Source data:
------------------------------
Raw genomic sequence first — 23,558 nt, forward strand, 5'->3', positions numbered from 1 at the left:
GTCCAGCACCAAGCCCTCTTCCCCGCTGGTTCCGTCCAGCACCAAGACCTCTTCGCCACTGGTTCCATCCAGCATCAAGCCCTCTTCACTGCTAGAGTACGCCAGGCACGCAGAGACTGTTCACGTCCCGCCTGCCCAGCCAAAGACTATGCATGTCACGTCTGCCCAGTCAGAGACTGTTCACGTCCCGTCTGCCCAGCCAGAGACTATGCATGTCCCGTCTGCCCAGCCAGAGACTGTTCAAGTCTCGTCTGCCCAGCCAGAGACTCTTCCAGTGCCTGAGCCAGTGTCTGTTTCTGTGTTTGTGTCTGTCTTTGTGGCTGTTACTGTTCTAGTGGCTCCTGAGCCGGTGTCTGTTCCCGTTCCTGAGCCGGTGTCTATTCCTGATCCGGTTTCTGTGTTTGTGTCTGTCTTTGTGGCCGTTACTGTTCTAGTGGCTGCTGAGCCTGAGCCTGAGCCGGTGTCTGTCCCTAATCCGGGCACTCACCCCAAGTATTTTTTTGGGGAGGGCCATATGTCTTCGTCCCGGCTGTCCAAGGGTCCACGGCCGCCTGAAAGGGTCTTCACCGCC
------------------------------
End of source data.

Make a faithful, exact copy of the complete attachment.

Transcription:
Raw genomic sequence first — 23,558 nt, forward strand, 5'->3', positions numbered from 1 at the left:
GTCCAGCACCAAGCCCTCTTCCCCGCTGGTTCCGTCCAGCACCAAGACCTCTTCGCCACTGGTTCCATCCAGCATCAAGCCCTCTTCACTGCTAGAGTACGCCAGGCACGCAGAGACTGTTCACGTCCCGCCTGCCCAGCCAAAGACTATGCATGTCACGTCTGCCCAGTCAGAGACTGTTCACGTCCCGTCTGCCCAGCCAGAGACTATGCATGTCCCGTCTGCCCAGCCAGAGACTGTTCAAGTCTCGTCTGCCCAGCCAGAGACTCTTCCAGTGCCTGAGCCAGTGTCTGTTTCTGTGTTTGTGTCTGTCTTTGTGGCTGTTACTGTTCTAGTGGCTCCTGAGCCGGTGTCTGTTCCCGTTCCTGAGCCGGTGTCTATTCCTGATCCGGTTTCTGTGTTTGTGTCTGTCTTTGTGGCCGTTACTGTTCTAGTGGCTGCTGAGCCTGAGCCTGAGCCGGTGTCTGTCCCTAATCCGGGCACTCACCCCAAGTATTTTTTTGGGGAGGGCCATATGTCTTCGTCCCGGCTGTCCAAGGGTCCACGGCCGCCTGAAAGGGTCTTCACCGCC